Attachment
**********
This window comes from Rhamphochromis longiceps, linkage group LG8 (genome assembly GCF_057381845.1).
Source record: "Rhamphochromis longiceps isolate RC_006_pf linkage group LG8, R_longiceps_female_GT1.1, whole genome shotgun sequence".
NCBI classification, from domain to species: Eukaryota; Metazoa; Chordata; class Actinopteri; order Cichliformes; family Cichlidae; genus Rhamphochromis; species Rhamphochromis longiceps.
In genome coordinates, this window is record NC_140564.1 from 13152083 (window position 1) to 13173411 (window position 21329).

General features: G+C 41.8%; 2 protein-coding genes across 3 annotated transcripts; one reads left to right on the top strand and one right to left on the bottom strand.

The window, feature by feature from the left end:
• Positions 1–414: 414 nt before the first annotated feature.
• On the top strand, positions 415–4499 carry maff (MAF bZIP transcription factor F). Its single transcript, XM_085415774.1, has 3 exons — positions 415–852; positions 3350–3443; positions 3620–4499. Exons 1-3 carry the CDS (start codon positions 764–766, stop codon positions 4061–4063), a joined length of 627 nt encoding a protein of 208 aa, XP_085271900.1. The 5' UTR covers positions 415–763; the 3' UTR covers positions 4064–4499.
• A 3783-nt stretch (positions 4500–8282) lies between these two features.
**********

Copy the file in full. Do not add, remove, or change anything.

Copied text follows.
This window comes from Rhamphochromis longiceps, linkage group LG8 (genome assembly GCF_057381845.1).
Source record: "Rhamphochromis longiceps isolate RC_006_pf linkage group LG8, R_longiceps_female_GT1.1, whole genome shotgun sequence".
NCBI classification, from domain to species: Eukaryota; Metazoa; Chordata; class Actinopteri; order Cichliformes; family Cichlidae; genus Rhamphochromis; species Rhamphochromis longiceps.
In genome coordinates, this window is record NC_140564.1 from 13152083 (window position 1) to 13173411 (window position 21329).

General features: G+C 41.8%; 2 protein-coding genes across 3 annotated transcripts; one reads left to right on the top strand and one right to left on the bottom strand.

The window, feature by feature from the left end:
• Positions 1–414: 414 nt before the first annotated feature.
• On the top strand, positions 415–4499 carry maff (MAF bZIP transcription factor F). Its single transcript, XM_085415774.1, has 3 exons — positions 415–852; positions 3350–3443; positions 3620–4499. Exons 1-3 carry the CDS (start codon positions 764–766, stop codon positions 4061–4063), a joined length of 627 nt encoding a protein of 208 aa, XP_085271900.1. The 5' UTR covers positions 415–763; the 3' UTR covers positions 4064–4499.
• A 3783-nt stretch (positions 4500–8282) lies between these two features.